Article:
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NRC IRAP Code of Conduct for External Clients and Stakeholders

The National Research Council (NRC) values and those of the public sector, as expressed in the NRC Code of Conduct, uphold the practice of fairness and courtesy and the importance of demonstrating respect in all professional relationships. Through the practice of living these values, the NRC aspires to foster a safe and healthy workplace with particular consideration of the impact on mental health. NRC employees are to be treated fairly and are also expected to interact with colleagues, clients and stakeholders in a manner that respects individual differences and contributes to a harassment-free workplace. In short, building a culture of trust, care and respect within the public service is fundamental to creating a psychologically healthy environment and better serving the Canadian public.

The NRC also respects the Canada Labour Code Part II and the Canada Occupational Health and Safety Regulations regarding violence prevention in the workplace. These legislative instruments also require every employer to provide employees with a safe, healthy, and violence-free work environment and to dedicate sufficient attention, resources and time to address factors that contribute to workplace violence including bullying, teasing and other aggressive or abusive behaviours from any source. These issues are also addressed in part, by the NRC Workplace Violence Prevention Directive.

The NRC’s commitment to fostering a harassment-free workplace, as detailed in the NRC Policy on Harassment Prevention and Conflict Resolution, stresses the responsibility of managers and other supervisors to protect employees, and to act on all forms of inappropriate behaviour by external parties in their interactions with NRC employees while performing official duties.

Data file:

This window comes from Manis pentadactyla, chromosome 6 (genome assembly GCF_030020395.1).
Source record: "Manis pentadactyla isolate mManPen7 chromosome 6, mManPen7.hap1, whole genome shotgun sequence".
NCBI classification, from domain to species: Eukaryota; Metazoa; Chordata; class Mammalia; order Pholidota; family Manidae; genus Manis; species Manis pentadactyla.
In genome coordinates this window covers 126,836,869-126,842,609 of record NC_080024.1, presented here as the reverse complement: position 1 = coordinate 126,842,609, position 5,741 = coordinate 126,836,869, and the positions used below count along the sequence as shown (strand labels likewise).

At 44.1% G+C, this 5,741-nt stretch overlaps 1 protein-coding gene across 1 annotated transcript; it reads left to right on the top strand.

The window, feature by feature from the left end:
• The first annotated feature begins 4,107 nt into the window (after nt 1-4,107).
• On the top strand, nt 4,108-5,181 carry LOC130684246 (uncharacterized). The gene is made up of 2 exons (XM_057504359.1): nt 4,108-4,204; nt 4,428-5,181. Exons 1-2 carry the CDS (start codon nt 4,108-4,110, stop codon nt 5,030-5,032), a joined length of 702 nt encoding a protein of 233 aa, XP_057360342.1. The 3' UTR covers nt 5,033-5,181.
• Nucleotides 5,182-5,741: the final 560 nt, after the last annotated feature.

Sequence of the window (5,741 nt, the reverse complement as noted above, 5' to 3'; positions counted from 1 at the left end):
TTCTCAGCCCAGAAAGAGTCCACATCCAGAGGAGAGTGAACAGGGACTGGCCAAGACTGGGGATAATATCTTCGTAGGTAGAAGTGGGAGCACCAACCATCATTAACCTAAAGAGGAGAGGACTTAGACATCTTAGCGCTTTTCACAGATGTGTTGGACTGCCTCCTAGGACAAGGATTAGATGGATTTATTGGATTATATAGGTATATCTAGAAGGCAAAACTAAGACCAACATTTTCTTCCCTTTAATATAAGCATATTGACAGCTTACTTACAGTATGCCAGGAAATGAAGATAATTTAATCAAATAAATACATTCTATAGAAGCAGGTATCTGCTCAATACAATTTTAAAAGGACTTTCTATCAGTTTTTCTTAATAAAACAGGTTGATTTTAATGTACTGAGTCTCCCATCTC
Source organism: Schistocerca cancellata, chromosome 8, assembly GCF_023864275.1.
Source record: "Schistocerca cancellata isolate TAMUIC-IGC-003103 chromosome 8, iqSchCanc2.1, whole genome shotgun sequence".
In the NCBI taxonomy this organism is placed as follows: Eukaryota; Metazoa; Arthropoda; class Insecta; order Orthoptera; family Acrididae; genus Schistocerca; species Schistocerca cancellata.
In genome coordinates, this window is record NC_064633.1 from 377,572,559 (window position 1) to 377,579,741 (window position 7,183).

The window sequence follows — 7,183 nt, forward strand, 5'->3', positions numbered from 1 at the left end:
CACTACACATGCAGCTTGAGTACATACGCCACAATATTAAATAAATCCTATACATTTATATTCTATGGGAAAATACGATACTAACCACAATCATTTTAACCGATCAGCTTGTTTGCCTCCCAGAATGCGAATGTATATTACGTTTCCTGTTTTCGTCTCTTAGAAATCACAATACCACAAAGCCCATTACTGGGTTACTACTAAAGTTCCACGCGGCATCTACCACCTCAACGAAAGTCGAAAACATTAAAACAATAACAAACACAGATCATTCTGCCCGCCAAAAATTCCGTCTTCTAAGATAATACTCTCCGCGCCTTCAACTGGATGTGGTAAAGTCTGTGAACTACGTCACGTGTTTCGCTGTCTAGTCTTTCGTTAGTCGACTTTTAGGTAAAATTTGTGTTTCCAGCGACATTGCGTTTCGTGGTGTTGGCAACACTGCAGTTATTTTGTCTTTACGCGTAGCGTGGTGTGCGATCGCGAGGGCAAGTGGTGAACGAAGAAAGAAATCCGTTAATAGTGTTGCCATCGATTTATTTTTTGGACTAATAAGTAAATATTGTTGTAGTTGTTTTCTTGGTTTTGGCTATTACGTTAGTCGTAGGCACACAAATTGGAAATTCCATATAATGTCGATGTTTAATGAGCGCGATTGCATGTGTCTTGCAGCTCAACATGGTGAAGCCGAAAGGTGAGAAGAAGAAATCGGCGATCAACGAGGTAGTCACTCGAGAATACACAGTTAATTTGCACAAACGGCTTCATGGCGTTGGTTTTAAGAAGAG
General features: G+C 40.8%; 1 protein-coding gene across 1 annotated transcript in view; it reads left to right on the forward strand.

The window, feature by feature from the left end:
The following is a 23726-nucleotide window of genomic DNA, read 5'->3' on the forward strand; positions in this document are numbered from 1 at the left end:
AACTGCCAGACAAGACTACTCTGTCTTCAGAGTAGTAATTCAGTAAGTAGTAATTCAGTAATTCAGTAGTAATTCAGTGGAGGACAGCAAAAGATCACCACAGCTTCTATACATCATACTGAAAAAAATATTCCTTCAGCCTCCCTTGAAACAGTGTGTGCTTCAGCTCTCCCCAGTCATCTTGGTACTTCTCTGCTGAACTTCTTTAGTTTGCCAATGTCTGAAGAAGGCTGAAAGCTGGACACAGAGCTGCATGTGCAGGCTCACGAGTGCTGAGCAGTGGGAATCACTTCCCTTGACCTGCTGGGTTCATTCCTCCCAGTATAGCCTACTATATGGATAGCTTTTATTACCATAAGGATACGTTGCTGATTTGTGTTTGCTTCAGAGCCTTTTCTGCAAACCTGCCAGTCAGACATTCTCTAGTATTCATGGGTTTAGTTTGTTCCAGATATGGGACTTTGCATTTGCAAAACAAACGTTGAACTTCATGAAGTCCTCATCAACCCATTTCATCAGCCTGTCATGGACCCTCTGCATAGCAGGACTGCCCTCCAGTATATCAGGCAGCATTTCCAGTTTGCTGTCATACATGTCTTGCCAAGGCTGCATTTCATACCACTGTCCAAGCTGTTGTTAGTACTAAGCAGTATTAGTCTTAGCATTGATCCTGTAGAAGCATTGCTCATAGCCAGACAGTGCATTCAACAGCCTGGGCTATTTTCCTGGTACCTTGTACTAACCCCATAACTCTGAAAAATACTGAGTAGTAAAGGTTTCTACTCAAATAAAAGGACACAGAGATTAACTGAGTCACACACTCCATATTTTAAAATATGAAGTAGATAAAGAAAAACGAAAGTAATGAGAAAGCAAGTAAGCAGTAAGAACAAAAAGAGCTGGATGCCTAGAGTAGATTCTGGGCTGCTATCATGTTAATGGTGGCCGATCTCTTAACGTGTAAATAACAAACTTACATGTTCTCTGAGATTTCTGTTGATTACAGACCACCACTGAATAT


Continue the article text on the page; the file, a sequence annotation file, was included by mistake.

Trust is the basis of every successful relationship. Core to establishing a trusting relationship with external parties such as clients and stakeholders, National Research Council of Canada’s Industrial Research Assistance Program (NRC IRAP) fosters a professional environment by exemplifying respect, fairness and courtesy.

Any form of disrespectful communication, harassment, or discriminating behaviour is unacceptable. Supervisors can direct employees to refrain from engaging with external parties and, when required, supervisors can take steps to ensure that external parties do not engage with NRC employees.

Trusting Relationship with NRC IRAP Clients and Stakeholders

  1. Firms that engage with the NRC IRAP are expected to demonstrate a willingness to establish and maintain a trusting relationship. Such a relationship requires:
    • Willingness to disclose pertinent and accurate information about the firm.
    • Readiness to share information concerning current and future plans.
    • Exercising due diligence by informing NRC IRAP employees visiting their firm of all hazards and potential risks.

Firms need to provide NRC IRAP with accurate, reliable and timely information about themselves; their technology, governance, business dealings, legal structure and any other relevant information that the Lead Industrial Technology Advisor (Lead ITA) and the NRC IRAP project team deem necessary to conduct the appropriate technical and firm due diligence.

If NRC IRAP delivery staff determine that a trusting relationship cannot be developed, NRC IRAP may decide to halt all activities with the firm. This decision will be substantiated, documented on file and communicated to the firm. Supervisors can assist NRC IRAP staff and NRC IRAP clients and stakeholders disengage where trusting relationships cannot be developed.

NRC IRAP expects that establishing trusting relationships, nurturing the values expressed in the NRC Code of Conduct and related Policies and preventing harassment and addressing it when it arises will lead to more constructive relationships and successful outcomes for the client resulting in a stronger and more prosperous Canadian economy.

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